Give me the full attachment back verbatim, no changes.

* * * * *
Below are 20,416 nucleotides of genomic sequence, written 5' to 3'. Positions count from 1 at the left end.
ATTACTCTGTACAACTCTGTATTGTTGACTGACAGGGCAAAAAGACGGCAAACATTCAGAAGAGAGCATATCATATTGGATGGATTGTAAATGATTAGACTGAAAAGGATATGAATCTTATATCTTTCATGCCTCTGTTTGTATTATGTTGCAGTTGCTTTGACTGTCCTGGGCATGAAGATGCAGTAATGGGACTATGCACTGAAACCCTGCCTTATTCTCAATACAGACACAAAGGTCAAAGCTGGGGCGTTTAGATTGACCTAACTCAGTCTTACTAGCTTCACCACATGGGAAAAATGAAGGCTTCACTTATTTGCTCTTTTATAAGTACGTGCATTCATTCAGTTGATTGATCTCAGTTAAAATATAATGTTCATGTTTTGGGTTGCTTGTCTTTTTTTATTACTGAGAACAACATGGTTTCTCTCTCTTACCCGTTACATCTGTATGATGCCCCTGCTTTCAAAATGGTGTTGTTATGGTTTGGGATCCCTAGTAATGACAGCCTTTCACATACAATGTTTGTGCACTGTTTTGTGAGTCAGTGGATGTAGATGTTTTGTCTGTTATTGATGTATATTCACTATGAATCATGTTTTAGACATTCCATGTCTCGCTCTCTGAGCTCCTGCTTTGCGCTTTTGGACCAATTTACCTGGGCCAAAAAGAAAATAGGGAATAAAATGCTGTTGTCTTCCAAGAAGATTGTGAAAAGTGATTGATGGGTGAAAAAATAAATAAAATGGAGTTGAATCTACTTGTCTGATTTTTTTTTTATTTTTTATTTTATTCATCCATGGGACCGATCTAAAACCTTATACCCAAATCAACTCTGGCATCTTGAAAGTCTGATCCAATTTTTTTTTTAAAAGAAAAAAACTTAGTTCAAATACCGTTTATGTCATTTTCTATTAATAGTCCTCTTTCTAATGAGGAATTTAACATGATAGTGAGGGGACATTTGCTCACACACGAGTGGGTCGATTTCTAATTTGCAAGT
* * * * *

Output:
Below are 20,416 nucleotides of genomic sequence, written 5' to 3'. Positions count from 1 at the left end.
ATTACTCTGTACAACTCTGTATTGTTGACTGACAGGGCAAAAAGACGGCAAACATTCAGAAGAGAGCATATCATATTGGATGGATTGTAAATGATTAGACTGAAAAGGATATGAATCTTATATCTTTCATGCCTCTGTTTGTATTATGTTGCAGTTGCTTTGACTGTCCTGGGCATGAAGATGCAGTAATGGGACTATGCACTGAAACCCTGCCTTATTCTCAATACAGACACAAAGGTCAAAGCTGGGGCGTTTAGATTGACCTAACTCAGTCTTACTAGCTTCACCACATGGGAAAAATGAAGGCTTCACTTATTTGCTCTTTTATAAGTACGTGCATTCATTCAGTTGATTGATCTCAGTTAAAATATAATGTTCATGTTTTGGGTTGCTTGTCTTTTTTTATTACTGAGAACAACATGGTTTCTCTCTCTTACCCGTTACATCTGTATGATGCCCCTGCTTTCAAAATGGTGTTGTTATGGTTTGGGATCCCTAGTAATGACAGCCTTTCACATACAATGTTTGTGCACTGTTTTGTGAGTCAGTGGATGTAGATGTTTTGTCTGTTATTGATGTATATTCACTATGAATCATGTTTTAGACATTCCATGTCTCGCTCTCTGAGCTCCTGCTTTGCGCTTTTGGACCAATTTACCTGGGCCAAAAAGAAAATAGGGAATAAAATGCTGTTGTCTTCCAAGAAGATTGTGAAAAGTGATTGATGGGTGAAAAAATAAATAAAATGGAGTTGAATCTACTTGTCTGATTTTTTTTTTATTTTTTATTTTATTCATCCATGGGACCGATCTAAAACCTTATACCCAAATCAACTCTGGCATCTTGAAAGTCTGATCCAATTTTTTTTTTAAAAGAAAAAAACTTAGTTCAAATACCGTTTATGTCATTTTCTATTAATAGTCCTCTTTCTAATGAGGAATTTAACATGATAGTGAGGGGACATTTGCTCACACACGAGTGGGTCGATTTCTAATTTGCAAGT